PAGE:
In the first instance applicants should send a CV and covering letter to Professor Jim Hall. The closing date for applications is 25 January 2016. A selection interview will be held in Oxford on 15 February 2016. Informal enquiries can be directed to jim.hall@eci.ox.ac.uk.

Please note that the successful candidate will then need to submit an application to the University of Oxford before 10th March. Applications are made through the School of Geography and the Environment.

See the full research proposal.

Water Security: less talk, more action

andrew-hamilton-oxford-university

Professor Andrew Hamilton, Vice-Chancellor of Oxford University © REACH

Water security is an increasingly urgent and complex challenge facing society, both rich and poor. Over 200 people from 20 countries met to debate using a risk-based framework to respond to the global and local challenges at the Water Security 2015 conference held at Oxford University on 9-11 December.

The Vice-Chancellor of Oxford University, Professor Andrew Hamilton, welcomed Ministers from Bangladesh, Ethiopia and Kenya who led discussions on the significance and shared challenge of water security for countries in Africa and Asia.

‘Water security is an issue of life or death for Bangladesh’ said Mr MA Mannan MP, State Minister of Finance and Planning. The country’s population, especially the poor, are highly vulnerable to water hazards, including frequent floods, droughts and arsenic-contaminated groundwater.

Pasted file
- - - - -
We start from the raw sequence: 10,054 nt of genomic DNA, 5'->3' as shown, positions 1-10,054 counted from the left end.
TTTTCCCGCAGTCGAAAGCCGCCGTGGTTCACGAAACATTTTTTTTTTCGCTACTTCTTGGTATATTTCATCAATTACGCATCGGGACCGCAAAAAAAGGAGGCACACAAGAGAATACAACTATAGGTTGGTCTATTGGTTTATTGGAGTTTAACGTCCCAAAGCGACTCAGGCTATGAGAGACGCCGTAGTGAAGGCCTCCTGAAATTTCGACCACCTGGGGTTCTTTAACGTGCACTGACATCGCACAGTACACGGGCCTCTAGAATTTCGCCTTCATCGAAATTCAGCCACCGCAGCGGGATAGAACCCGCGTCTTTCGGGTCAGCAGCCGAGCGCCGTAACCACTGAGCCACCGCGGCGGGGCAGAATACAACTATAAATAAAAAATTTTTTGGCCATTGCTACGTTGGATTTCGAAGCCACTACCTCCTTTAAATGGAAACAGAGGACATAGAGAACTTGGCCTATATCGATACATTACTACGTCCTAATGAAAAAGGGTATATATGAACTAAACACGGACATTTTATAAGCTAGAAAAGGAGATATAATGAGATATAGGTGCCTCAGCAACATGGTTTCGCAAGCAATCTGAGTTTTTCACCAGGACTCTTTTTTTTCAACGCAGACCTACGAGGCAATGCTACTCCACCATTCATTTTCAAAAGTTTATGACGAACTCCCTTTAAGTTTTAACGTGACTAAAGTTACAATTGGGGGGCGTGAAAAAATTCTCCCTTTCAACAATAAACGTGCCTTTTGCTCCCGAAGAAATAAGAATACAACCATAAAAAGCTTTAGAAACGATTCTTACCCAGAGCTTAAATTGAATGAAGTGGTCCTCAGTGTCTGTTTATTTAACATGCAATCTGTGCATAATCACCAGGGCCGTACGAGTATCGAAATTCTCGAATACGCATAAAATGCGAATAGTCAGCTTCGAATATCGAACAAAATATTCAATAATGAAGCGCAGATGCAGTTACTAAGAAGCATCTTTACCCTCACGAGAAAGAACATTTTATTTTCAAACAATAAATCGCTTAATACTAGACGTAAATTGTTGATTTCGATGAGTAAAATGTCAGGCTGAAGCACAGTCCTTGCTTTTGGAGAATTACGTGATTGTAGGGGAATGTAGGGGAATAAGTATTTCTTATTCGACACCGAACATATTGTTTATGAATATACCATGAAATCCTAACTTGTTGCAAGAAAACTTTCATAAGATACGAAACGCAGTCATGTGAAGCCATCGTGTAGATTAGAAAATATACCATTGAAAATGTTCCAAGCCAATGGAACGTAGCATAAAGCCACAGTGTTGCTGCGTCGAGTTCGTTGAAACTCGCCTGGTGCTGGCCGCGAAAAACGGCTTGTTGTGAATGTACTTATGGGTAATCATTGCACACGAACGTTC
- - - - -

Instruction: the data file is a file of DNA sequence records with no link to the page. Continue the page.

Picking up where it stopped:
The World Bank and Oxford University presented new evidence on the global status of water security risks, showing the scale, urgency and cost of the challenge. Findings from the OECD and Global Water Partnership report ‘Securing Water, Sustaining Growth’ provide the economic rationale for investment in infrastructure, institutions and information.

Professor Jim Hall, Director of the Environmental Change Institute at Oxford University said: ‘investment finance needs to have a sense of where the priorities lie. We have developed a common language to look at the scale of the risk, evaluate the benefits of risk reduction, and make proportionate interventions and investments in water security.’

The conference continued with a focus on water security and poverty in Africa and South Asia, marking the first year of REACH: Improving water security for the poor. The programme is funded by the UK Department for International Development (DFID), with a £15 million investment in water research. DFID’s Chief Scientific Adviser, Professor Charlotte Watts, flagged the programme as critical to providing robust evidence needed for designing and implementing water security interventions.

Professor Charlotte Watts, Chief Scientific Adviser, UK Department for International Development © REACH